BERLIN (Reuters) - Germany must expand its power grid to handle green energy in a project similar in scale to its massive reconstruction of infrastructure in the former communist East, according to a government paper.
In the document, obtained by Reuters on Sunday, Economy Minister Rainer Bruederle argues for a faster planning process and measures to gain public acceptance for the construction of power lines.
Chancellor Angela Merkel called on Thursday for Germany to speed up its move toward renewable energy after she suspended the government’s nuclear policy earlier in the week due to the crisis at Japan’s Fukushima complex.
Bruederle made no estimate of how much expanding the grid would cost, but compared it with reconstruction of the former East Germany after the country was reunified in 1990.
“The scale of the challenge is comparable with the requirement for infrastructure construction after reunification,” he said in the paper which he is due to present on Monday.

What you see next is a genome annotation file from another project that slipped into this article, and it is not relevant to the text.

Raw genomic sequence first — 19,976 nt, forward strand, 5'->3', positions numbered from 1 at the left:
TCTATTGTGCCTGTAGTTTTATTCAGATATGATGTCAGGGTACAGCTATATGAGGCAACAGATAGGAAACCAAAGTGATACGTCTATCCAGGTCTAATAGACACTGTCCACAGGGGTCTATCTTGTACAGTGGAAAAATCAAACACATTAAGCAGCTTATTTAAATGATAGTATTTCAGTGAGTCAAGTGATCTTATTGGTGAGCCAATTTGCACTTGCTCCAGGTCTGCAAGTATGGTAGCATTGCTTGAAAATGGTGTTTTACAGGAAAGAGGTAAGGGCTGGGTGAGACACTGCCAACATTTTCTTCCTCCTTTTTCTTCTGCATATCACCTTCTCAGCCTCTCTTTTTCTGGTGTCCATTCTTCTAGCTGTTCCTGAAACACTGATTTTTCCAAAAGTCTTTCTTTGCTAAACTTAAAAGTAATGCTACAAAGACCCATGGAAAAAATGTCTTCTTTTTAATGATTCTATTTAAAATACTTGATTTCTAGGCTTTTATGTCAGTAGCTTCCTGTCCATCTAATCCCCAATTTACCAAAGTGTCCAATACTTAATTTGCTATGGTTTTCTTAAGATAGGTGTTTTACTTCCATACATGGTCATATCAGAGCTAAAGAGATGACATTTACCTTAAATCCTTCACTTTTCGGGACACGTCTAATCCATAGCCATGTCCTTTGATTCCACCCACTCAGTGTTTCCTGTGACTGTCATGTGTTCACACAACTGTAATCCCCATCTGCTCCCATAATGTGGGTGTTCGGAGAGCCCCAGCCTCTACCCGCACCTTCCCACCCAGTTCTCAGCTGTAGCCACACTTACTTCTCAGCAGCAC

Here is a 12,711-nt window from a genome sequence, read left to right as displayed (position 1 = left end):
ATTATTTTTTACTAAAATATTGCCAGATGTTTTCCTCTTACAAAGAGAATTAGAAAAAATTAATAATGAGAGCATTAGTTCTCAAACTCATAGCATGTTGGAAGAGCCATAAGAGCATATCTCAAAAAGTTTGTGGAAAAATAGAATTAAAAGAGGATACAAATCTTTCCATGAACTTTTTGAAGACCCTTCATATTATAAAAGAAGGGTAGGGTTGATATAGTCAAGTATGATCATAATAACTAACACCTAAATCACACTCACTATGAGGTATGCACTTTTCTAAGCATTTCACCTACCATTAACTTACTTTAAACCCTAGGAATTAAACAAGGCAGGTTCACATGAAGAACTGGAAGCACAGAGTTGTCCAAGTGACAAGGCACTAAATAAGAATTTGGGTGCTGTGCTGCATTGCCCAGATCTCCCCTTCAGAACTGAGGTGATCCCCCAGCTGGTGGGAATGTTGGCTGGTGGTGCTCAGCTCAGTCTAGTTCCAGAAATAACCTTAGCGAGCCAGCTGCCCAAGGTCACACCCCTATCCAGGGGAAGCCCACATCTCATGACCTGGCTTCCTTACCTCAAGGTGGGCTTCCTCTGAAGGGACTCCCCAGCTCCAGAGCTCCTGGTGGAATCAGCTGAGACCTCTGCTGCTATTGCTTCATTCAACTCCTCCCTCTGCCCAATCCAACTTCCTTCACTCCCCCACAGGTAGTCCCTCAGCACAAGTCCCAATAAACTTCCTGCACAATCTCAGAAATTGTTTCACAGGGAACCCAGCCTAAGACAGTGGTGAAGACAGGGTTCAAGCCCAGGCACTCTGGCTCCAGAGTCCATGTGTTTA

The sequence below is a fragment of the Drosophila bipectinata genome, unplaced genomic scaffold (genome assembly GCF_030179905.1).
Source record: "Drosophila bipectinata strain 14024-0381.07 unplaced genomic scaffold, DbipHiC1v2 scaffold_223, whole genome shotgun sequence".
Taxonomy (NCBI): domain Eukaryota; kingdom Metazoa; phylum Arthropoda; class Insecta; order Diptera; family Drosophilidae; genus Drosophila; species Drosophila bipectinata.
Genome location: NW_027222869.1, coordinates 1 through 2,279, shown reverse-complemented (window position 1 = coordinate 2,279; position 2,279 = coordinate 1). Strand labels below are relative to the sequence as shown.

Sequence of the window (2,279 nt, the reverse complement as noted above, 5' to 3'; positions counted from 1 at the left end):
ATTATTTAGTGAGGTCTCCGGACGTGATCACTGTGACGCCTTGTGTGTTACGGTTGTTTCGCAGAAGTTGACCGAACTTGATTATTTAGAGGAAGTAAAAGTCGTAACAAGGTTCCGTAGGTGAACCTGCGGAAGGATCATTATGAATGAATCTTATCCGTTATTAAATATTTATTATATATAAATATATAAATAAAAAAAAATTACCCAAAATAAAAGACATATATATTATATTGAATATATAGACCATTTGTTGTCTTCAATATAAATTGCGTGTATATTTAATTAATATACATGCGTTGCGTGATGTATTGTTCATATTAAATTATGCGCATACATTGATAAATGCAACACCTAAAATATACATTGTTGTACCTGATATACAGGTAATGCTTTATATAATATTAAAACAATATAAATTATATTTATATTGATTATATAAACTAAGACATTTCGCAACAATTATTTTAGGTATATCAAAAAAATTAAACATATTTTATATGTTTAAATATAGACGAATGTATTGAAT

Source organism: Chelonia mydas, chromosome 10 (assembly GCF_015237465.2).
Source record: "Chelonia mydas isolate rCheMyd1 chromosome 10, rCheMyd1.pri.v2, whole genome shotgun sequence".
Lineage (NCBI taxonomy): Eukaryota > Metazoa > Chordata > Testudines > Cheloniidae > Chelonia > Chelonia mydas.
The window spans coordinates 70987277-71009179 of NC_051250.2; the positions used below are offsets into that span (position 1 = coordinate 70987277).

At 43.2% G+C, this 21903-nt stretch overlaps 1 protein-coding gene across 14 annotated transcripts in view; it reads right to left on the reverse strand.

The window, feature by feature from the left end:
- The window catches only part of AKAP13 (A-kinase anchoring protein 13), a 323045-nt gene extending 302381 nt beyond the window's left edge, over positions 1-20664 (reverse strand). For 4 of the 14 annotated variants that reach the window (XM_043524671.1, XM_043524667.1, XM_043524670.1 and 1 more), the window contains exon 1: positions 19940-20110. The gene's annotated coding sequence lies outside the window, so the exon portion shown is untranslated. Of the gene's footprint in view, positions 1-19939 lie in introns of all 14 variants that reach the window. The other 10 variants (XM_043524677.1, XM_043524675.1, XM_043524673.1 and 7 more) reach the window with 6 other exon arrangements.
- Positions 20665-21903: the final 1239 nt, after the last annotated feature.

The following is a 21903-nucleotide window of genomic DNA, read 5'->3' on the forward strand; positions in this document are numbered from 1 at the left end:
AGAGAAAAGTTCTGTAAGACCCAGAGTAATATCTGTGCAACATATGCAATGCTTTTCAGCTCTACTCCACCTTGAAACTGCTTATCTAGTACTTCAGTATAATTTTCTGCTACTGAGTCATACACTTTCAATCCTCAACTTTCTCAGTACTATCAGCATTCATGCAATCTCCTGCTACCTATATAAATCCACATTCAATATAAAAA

“Today the challenge is to provide a power grid infrastructure suitable for the conversion of the energy supply.”
One study has estimated that Germany has transferred about 1.3 trillion euros ($1.8 trillion) from its Western states to fund the total cost of reconstructing the east.
Germany is expanding electricity generation at windfarms off its northern coast. But much of its population and industry lie inland to the south, so the grid needs expanding to carry the green power to them.
“A package of measures should ensure a reduction in the length of planning and approval procedures, ensure more public acceptance of power line construction and achieve optimal conditions for investment,” said Bruederle.
Bruederle also called for expansion of the European power grid to be accelerated, allowing cross-border power trading to function well.
Merkel suspended on Tuesday a policy agreed only last autumn on prolonging the life of Germany’s 17 nuclear power plants. Instead, she ordered the seven oldest reactors be closed for safety checks during the three month moratorium.
She described nuclear as a transitional energy source as Germany moves away from fossil fuels to renewable sources.
Reporting by Hans-Edzard Busemann; writing by David Stamp; Editing by Alexander Smith